Gregg Steinhafel has stepped down as chairman, president and chief executive officer of Target Corp., an apparent victim of the company’s massive data breach and stumbles in Canada last year.
John Mulligan, Target’s chief financial officer, will serve as interim president and ceo until Steinhafel’s successor is appointed.
Roxanne Austin, a member of Target’s board, will serve as non-executive chair until a permanent appointment is made for that post.

Target’s board of directors said that “after extensive discussions, the board and Gregg Steinhafel have decided that now is the right time for new leadership at Target.” The board added that Steinhafel has agreed to “serve in an advisory capacity” during the transition.

Steinhafel, 60, has worked for Target for 35 years and was named president in 1999, ceo in 2008 and chairman in 2009. He started as a merchandising trainee in 1979.

The board cited his skills in leading the company “through unprecedented challenges, navigating the financial recession, reacting to challenges with Target’s expansion into Canada, and successfully defending the company through a high-profile proxy battle.”

It also pointed to Steinhafel’s involvement in the response to the company’s data breach in late 2013. “He held himself personally accountable and pledged that Target would emerge a better company. We are grateful to him for his tireless leadership and will always consider him a member of the Target family,” the board said.

Along with the data breach, which compromised the credit and debit card information of 40 million consumers and the personal data of more than 100 million, the difficulties of getting its Canadian operations up and running contributed to a 45.9 percent reduction in Target’s fourth-quarter profits, to $520 million, and a 34.3 percent drop in full-year net income, to $1.97 billion. Hurt by the breach and excessively difficult weather, fourth-quarter revenues slid 5.3 percent, to $21.52 billion, while same-stores sales were off 2.5 percent during the crucial three-month period.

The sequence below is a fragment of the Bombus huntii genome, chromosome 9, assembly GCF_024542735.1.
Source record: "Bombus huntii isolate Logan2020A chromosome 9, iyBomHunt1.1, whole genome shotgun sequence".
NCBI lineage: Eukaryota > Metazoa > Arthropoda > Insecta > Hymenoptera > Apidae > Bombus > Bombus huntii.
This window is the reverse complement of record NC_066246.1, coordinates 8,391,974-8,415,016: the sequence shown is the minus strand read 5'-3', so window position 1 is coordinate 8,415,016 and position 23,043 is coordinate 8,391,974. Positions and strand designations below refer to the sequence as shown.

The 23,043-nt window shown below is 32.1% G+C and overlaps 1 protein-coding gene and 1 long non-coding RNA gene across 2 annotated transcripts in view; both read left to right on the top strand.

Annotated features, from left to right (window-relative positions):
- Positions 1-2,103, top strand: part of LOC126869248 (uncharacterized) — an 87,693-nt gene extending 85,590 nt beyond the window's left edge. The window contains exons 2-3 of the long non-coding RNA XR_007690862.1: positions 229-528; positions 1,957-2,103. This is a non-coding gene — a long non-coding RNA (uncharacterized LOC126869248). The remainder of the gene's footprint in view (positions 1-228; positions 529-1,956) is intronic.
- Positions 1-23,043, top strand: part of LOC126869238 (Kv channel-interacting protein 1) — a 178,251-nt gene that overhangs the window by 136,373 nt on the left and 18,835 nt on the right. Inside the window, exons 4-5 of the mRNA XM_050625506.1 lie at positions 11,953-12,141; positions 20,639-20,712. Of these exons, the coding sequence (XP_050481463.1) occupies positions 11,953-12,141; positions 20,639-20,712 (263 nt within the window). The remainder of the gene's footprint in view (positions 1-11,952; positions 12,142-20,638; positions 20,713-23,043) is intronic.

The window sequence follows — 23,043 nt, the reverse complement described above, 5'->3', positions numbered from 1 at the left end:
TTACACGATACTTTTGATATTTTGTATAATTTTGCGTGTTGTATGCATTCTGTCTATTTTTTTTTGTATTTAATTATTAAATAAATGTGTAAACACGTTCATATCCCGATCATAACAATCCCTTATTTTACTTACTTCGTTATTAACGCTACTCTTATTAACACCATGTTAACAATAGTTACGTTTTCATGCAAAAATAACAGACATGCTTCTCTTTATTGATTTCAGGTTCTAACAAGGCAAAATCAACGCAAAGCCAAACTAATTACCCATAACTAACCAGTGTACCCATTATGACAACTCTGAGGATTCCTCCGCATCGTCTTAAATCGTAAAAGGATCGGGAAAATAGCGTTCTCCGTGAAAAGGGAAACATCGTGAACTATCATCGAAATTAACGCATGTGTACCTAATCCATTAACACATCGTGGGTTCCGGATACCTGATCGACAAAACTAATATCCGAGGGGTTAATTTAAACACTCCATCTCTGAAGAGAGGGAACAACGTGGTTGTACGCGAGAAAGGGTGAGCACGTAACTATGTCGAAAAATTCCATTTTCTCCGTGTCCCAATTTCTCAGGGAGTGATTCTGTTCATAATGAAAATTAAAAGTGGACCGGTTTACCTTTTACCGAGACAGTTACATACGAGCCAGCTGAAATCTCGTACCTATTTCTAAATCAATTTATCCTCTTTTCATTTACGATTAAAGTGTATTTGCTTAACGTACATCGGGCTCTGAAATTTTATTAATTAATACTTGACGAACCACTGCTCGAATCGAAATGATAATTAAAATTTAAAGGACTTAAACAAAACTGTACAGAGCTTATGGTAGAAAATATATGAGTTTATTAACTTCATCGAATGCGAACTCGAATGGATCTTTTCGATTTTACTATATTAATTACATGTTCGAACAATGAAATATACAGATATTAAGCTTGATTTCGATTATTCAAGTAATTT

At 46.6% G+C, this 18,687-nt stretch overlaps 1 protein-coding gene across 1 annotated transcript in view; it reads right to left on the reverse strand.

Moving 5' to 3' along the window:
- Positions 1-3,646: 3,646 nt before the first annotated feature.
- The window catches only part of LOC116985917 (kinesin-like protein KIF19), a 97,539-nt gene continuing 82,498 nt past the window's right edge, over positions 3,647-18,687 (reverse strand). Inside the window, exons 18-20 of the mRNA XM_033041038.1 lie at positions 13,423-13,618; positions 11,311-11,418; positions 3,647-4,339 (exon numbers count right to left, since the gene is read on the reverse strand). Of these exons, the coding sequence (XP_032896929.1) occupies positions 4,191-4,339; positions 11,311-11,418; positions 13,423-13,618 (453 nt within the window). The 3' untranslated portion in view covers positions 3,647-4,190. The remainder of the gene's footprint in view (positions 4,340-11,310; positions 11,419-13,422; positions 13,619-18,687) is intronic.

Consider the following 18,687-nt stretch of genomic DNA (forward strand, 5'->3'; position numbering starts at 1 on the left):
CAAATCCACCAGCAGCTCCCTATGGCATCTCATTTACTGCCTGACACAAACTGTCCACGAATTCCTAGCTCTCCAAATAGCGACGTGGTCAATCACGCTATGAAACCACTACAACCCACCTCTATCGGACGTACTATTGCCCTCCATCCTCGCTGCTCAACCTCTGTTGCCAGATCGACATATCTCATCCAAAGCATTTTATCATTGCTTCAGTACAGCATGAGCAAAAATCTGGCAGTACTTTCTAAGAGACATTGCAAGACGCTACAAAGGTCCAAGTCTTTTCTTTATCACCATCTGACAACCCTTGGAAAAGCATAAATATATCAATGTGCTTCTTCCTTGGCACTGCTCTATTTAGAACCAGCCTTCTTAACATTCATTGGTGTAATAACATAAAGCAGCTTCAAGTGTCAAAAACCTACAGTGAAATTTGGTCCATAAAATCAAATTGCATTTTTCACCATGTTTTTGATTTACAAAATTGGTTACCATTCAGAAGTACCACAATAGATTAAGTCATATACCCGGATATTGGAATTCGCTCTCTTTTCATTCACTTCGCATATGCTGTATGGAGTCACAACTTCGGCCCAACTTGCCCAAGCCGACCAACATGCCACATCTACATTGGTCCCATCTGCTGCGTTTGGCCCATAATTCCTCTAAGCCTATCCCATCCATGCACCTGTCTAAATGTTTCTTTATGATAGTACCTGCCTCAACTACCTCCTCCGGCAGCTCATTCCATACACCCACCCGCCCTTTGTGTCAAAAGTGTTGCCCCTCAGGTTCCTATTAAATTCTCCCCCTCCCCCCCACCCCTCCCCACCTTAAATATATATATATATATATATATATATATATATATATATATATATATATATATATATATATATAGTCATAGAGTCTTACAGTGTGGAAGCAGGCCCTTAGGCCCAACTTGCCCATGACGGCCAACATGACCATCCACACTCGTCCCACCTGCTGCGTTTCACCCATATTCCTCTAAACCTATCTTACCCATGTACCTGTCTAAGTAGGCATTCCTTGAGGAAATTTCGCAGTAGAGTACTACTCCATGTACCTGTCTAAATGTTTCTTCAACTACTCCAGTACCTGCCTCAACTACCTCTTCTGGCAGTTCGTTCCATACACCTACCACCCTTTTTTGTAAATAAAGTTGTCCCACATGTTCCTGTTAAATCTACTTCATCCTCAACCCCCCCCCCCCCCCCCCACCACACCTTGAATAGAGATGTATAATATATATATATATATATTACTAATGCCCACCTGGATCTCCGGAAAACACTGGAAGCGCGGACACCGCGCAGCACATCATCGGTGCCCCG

Dilution from its entrance to Canada, originally expected to have a dilutive impact of 45 cents a share in the fourth quarter, instead subtracted about 40 cents from EPS. During 2013, sales in Canada were $1.3 billion, $623 million of which came in the fourth quarter, while the operating loss was $329 million in the quarter and $941 million in the year. The gross margin in Canada was 14.9 percent for the year but 4.4 percent in the fourth quarter as the company worked to clear excess inventory.

As the pressure on Steinhafel built through revelations about the breach, speculation began to grow that his status with Target’s board, once considered rock solid, might be at risk. Several sources speculated that his predecessor, Robert Ulrich, might return to the company despite hitting Target’s age cap of 65 in 2008. A return by Ulrich would parallel the one made by Myron “Mike” Ullman 3rd after Ron Johnson’s problem-riddled tenure as ceo of J.C. Penney.

The company last month appointed Bob DeRodes its new chief information officer, succeeding the ousted Beth Jacobs, and said it was continuing its search to fill two subordinate posts, chief information security officer and chief compliance officer.

The company has retained the Korn Ferry search firm to advise it on finding a successor.
In a filing with the Securities and Exchange Commission Monday, Target said Steinhafel is entitled to severance but will be required to sign an agreement that includes a non-solicitation clause and a release of claims. Severance can be recovered if he is terminated or if he is employed by specified competitors, who were not identified in the filing.

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